Pub. date: 2008 | Online Pub. Date: July 01, 2008 | DOI: 10.4135/9781412963985 | Print ISBN: 9781412937207 | Online ISBN: 9781412963985| Publisher:SAGE Publications, Inc.About this encyclopedia
Critical Period Hypothesis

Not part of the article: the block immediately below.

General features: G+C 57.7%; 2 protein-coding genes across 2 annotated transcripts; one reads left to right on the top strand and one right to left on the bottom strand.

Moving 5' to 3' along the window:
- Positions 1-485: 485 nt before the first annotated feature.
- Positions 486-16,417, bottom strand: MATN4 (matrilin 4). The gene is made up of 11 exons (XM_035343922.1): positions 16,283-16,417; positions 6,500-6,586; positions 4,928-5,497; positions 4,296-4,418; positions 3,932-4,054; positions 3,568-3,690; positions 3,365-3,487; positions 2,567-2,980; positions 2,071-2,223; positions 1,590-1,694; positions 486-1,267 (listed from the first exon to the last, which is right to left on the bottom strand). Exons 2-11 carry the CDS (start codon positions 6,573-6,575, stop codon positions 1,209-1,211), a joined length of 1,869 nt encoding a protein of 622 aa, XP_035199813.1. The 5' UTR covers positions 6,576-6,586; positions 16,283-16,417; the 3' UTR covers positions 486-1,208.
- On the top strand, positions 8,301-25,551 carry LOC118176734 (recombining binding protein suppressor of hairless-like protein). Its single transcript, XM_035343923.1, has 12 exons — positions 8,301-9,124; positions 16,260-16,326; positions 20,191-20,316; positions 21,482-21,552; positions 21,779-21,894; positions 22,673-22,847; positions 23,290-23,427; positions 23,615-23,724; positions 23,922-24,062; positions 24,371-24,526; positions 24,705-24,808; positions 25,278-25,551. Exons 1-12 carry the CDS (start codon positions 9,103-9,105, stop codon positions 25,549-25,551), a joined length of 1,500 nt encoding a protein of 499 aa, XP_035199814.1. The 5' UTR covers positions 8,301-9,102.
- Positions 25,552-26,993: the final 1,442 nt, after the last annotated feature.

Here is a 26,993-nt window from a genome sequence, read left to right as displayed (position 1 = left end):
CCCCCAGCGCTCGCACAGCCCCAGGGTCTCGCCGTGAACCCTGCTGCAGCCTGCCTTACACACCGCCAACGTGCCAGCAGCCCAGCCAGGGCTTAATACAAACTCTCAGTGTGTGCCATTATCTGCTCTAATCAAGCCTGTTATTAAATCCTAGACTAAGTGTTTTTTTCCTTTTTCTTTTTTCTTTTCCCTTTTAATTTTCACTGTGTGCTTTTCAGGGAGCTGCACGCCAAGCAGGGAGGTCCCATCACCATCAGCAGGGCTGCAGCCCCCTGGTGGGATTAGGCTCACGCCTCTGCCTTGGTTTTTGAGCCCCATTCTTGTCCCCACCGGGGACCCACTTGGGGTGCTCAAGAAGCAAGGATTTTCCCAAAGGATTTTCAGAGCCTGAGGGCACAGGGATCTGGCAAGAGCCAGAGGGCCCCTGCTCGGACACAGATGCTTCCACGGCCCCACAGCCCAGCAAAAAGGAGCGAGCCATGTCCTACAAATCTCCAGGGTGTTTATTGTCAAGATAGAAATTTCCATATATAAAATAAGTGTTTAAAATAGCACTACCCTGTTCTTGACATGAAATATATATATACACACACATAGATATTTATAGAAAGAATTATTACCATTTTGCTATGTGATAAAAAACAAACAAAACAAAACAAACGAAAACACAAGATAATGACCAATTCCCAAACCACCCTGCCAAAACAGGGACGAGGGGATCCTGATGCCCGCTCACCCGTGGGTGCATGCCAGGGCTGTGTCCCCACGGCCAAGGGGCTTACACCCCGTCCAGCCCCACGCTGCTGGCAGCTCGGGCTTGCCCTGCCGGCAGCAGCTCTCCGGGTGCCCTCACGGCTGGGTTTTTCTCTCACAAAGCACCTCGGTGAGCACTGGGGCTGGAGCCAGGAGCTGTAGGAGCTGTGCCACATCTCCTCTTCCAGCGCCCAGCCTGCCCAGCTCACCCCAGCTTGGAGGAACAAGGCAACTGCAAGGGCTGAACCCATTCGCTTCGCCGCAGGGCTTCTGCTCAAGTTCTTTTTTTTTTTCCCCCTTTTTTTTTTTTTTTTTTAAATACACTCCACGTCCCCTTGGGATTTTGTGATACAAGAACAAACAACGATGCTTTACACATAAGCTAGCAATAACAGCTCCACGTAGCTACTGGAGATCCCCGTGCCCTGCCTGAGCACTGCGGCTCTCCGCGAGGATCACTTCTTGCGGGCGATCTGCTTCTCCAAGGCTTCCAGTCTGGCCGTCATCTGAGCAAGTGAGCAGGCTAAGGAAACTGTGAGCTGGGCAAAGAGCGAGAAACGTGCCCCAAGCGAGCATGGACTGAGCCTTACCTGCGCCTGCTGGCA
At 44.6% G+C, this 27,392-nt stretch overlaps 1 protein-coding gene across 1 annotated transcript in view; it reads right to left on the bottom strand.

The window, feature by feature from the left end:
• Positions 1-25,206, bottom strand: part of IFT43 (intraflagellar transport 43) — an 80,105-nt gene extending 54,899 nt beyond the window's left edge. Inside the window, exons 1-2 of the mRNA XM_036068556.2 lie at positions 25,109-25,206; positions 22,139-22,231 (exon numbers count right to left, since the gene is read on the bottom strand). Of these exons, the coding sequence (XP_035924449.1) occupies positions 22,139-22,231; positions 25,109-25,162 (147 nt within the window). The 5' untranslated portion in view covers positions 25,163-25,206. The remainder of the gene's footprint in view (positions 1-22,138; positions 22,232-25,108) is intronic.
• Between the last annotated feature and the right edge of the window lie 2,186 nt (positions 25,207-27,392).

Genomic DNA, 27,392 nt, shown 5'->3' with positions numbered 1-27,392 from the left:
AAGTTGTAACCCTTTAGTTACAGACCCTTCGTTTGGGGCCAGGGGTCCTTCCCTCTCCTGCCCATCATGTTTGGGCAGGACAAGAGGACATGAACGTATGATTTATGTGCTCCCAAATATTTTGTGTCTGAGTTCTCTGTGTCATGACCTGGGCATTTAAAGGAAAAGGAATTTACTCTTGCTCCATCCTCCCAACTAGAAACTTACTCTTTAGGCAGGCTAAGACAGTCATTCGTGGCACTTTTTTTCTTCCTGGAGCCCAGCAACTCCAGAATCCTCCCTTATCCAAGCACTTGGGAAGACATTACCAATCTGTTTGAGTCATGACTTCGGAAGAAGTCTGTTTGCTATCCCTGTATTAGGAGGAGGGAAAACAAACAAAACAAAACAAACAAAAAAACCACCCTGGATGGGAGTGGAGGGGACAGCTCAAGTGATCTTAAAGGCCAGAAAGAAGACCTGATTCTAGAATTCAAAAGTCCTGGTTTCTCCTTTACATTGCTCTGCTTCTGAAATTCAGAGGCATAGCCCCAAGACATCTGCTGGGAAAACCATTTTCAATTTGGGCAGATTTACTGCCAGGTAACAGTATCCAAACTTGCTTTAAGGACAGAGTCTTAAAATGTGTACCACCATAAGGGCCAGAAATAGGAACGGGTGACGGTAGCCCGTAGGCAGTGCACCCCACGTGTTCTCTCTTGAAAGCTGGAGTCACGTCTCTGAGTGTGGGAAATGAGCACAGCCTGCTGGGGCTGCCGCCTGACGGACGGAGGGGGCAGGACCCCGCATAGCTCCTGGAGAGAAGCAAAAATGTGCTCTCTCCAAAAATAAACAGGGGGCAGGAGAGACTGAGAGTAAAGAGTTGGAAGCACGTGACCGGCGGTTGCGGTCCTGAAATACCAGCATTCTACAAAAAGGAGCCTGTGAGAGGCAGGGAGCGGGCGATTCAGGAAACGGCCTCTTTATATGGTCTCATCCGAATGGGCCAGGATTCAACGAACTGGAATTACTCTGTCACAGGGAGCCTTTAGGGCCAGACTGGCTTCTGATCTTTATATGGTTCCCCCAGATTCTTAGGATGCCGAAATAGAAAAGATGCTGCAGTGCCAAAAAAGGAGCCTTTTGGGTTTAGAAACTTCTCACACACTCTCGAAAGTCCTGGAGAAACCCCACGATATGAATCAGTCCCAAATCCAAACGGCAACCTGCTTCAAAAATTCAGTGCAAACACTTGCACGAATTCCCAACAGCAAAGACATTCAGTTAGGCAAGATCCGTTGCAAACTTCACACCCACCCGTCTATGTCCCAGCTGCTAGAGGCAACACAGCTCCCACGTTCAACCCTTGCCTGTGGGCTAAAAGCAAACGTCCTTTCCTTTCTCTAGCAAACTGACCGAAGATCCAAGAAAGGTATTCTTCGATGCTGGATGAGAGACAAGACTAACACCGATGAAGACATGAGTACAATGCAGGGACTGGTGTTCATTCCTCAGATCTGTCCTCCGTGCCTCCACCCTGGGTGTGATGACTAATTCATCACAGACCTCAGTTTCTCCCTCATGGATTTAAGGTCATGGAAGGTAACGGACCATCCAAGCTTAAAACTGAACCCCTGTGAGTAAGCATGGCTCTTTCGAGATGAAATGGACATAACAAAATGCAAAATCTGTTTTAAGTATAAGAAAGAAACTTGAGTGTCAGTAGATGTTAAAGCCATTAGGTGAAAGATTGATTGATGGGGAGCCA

A critical period refers to a limited time within which an event can occur. A critical period hypothesis suggests that there is a point in time after which a given transformation will not occur or will occur only after tremendous effort, if necessary stimuli are withheld. A famous example of this in the field of ethology is the research of Konrad Lorenz on the domestication of the Greylag goose. Lorenz discovered that goslings would learn the characteristics and follow the first suitable moving stimulus they saw within a critical period of 36 hours. Neurologists first attempted to document the relationship between the development of the brain and the process of language acquisition. Wilder Penfield and Lamar Roberts first introduced the idea of a critical period in the neurolinguistic literature, with their findings that children with significant brain damage from injury or disease were better able to relearn language than were ...